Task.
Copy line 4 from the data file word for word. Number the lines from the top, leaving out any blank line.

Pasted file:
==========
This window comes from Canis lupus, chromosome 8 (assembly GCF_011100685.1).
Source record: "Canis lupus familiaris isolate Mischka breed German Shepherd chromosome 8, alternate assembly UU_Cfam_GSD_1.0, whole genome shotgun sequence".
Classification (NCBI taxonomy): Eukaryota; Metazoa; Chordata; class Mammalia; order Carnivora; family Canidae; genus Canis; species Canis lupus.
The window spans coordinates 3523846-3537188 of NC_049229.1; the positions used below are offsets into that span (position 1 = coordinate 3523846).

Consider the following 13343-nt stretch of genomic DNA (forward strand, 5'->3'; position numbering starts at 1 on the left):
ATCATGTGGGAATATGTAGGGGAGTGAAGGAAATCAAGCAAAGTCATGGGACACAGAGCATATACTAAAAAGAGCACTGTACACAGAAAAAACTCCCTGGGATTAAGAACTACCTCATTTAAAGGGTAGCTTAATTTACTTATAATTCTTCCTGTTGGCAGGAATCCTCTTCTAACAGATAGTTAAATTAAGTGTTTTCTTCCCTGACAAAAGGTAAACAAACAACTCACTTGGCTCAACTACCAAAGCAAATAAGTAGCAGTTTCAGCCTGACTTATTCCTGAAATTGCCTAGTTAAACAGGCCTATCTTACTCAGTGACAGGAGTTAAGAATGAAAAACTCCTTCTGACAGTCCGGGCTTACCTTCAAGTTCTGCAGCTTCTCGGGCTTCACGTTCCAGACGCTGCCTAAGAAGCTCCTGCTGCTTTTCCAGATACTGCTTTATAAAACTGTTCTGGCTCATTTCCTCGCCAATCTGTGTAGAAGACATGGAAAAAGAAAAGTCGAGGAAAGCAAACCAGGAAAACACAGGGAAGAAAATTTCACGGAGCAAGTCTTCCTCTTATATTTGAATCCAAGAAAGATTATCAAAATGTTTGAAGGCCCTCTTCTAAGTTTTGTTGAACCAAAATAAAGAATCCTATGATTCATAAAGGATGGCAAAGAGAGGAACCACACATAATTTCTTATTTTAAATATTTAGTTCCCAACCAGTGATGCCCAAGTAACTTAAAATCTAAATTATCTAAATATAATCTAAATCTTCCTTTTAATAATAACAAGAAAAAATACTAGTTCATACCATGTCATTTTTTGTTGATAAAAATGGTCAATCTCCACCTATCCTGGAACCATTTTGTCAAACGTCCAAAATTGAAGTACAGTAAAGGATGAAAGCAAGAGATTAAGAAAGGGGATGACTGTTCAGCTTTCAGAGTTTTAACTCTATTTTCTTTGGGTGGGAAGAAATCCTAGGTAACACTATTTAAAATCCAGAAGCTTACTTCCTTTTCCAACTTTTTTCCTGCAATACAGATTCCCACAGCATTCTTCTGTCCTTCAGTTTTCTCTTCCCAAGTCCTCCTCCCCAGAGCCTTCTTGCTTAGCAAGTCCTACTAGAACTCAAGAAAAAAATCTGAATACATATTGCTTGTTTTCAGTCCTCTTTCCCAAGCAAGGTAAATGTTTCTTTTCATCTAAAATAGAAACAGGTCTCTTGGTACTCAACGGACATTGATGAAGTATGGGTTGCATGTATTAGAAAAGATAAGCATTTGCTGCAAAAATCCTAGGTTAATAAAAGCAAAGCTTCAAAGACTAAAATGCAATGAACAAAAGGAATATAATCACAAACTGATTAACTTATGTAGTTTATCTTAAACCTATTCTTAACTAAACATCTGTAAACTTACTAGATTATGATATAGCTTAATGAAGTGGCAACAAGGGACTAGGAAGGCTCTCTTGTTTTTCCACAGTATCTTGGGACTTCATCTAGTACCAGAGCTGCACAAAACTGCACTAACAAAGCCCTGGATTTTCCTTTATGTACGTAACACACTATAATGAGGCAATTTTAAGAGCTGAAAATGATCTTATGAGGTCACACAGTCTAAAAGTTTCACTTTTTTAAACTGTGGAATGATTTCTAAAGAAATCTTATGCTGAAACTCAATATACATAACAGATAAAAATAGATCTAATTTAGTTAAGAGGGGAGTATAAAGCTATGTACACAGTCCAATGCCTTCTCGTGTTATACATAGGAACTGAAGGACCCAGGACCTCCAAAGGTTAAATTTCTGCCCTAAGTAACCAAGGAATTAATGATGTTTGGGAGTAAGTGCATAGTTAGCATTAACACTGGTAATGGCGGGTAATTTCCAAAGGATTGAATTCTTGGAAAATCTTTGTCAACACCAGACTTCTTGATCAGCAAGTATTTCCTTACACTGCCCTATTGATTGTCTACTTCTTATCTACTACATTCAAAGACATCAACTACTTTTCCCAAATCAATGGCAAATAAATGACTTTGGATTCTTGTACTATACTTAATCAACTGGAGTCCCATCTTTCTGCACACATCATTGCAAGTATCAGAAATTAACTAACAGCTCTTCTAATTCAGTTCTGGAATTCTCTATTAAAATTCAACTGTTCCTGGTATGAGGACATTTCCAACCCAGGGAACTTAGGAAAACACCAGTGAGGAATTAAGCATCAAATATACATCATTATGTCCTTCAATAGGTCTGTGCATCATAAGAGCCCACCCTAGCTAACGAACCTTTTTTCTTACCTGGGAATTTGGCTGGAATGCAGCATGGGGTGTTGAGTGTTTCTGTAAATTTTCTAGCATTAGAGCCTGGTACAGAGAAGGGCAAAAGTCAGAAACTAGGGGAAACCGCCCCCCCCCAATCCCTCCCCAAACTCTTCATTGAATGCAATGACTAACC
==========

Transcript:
The window spans coordinates 3523846-3537188 of NC_049229.1; the positions used below are offsets into that span (position 1 = coordinate 3523846).